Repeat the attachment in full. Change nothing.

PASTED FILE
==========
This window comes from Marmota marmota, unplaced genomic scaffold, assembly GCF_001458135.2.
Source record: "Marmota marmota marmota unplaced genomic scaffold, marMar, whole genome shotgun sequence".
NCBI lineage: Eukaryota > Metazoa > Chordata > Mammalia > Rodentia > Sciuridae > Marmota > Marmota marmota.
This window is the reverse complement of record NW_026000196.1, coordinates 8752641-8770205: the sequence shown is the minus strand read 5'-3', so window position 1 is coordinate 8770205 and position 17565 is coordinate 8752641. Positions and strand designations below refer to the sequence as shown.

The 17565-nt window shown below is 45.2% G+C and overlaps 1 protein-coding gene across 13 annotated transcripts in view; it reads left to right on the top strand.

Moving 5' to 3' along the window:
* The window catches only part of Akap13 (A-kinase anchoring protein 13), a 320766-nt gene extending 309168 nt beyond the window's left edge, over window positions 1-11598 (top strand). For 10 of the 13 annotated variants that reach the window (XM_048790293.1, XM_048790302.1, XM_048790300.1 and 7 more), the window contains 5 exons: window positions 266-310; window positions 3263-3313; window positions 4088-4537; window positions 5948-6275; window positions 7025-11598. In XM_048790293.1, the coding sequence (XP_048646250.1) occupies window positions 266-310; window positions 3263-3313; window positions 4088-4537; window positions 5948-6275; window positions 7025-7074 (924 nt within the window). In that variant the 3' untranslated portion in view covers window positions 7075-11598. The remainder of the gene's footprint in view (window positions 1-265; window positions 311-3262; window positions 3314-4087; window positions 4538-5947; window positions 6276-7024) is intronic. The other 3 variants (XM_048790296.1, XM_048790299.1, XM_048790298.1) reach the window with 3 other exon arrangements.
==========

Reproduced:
This window comes from Marmota marmota, unplaced genomic scaffold, assembly GCF_001458135.2.
Source record: "Marmota marmota marmota unplaced genomic scaffold, marMar, whole genome shotgun sequence".
NCBI lineage: Eukaryota > Metazoa > Chordata > Mammalia > Rodentia > Sciuridae > Marmota > Marmota marmota.
This window is the reverse complement of record NW_026000196.1, coordinates 8752641-8770205: the sequence shown is the minus strand read 5'-3', so window position 1 is coordinate 8770205 and position 17565 is coordinate 8752641. Positions and strand designations below refer to the sequence as shown.

The 17565-nt window shown below is 45.2% G+C and overlaps 1 protein-coding gene across 13 annotated transcripts in view; it reads left to right on the top strand.

Moving 5' to 3' along the window:
* The window catches only part of Akap13 (A-kinase anchoring protein 13), a 320766-nt gene extending 309168 nt beyond the window's left edge, over window positions 1-11598 (top strand). For 10 of the 13 annotated variants that reach the window (XM_048790293.1, XM_048790302.1, XM_048790300.1 and 7 more), the window contains 5 exons: window positions 266-310; window positions 3263-3313; window positions 4088-4537; window positions 5948-6275; window positions 7025-11598. In XM_048790293.1, the coding sequence (XP_048646250.1) occupies window positions 266-310; window positions 3263-3313; window positions 4088-4537; window positions 5948-6275; window positions 7025-7074 (924 nt within the window). In that variant the 3' untranslated portion in view covers window positions 7075-11598. The remainder of the gene's footprint in view (window positions 1-265; window positions 311-3262; window positions 3314-4087; window positions 4538-5947; window positions 6276-7024) is intronic. The other 3 variants (XM_048790296.1, XM_048790299.1, XM_048790298.1) reach the window with 3 other exon arrangements.